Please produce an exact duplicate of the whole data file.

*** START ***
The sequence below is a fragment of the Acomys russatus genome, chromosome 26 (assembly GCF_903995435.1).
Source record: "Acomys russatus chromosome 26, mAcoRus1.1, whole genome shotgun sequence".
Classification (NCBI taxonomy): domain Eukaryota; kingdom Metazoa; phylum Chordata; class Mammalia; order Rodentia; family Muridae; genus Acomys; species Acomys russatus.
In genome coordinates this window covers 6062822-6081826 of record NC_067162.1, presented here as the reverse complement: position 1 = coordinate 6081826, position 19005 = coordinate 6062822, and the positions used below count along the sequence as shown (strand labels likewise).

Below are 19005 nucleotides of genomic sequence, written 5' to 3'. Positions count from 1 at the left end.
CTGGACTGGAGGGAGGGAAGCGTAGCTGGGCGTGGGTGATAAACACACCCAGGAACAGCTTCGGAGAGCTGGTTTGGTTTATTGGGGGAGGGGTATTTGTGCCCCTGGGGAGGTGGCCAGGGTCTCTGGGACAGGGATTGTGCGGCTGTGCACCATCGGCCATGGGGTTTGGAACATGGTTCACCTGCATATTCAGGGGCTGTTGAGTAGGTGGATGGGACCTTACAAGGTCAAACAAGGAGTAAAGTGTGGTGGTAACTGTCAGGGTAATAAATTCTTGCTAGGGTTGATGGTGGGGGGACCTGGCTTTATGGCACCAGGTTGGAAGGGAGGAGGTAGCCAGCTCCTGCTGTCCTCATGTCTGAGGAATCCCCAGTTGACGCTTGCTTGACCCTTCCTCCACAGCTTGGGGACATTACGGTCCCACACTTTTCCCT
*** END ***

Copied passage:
The sequence below is a fragment of the Acomys russatus genome, chromosome 26 (assembly GCF_903995435.1).
Source record: "Acomys russatus chromosome 26, mAcoRus1.1, whole genome shotgun sequence".
Classification (NCBI taxonomy): domain Eukaryota; kingdom Metazoa; phylum Chordata; class Mammalia; order Rodentia; family Muridae; genus Acomys; species Acomys russatus.
In genome coordinates this window covers 6062822-6081826 of record NC_067162.1, presented here as the reverse complement: position 1 = coordinate 6081826, position 19005 = coordinate 6062822, and the positions used below count along the sequence as shown (strand labels likewise).

Below are 19005 nucleotides of genomic sequence, written 5' to 3'. Positions count from 1 at the left end.
CTGGACTGGAGGGAGGGAAGCGTAGCTGGGCGTGGGTGATAAACACACCCAGGAACAGCTTCGGAGAGCTGGTTTGGTTTATTGGGGGAGGGGTATTTGTGCCCCTGGGGAGGTGGCCAGGGTCTCTGGGACAGGGATTGTGCGGCTGTGCACCATCGGCCATGGGGTTTGGAACATGGTTCACCTGCATATTCAGGGGCTGTTGAGTAGGTGGATGGGACCTTACAAGGTCAAACAAGGAGTAAAGTGTGGTGGTAACTGTCAGGGTAATAAATTCTTGCTAGGGTTGATGGTGGGGGGACCTGGCTTTATGGCACCAGGTTGGAAGGGAGGAGGTAGCCAGCTCCTGCTGTCCTCATGTCTGAGGAATCCCCAGTTGACGCTTGCTTGACCCTTCCTCCACAGCTTGGGGACATTACGGTCCCACACTTTTCCCT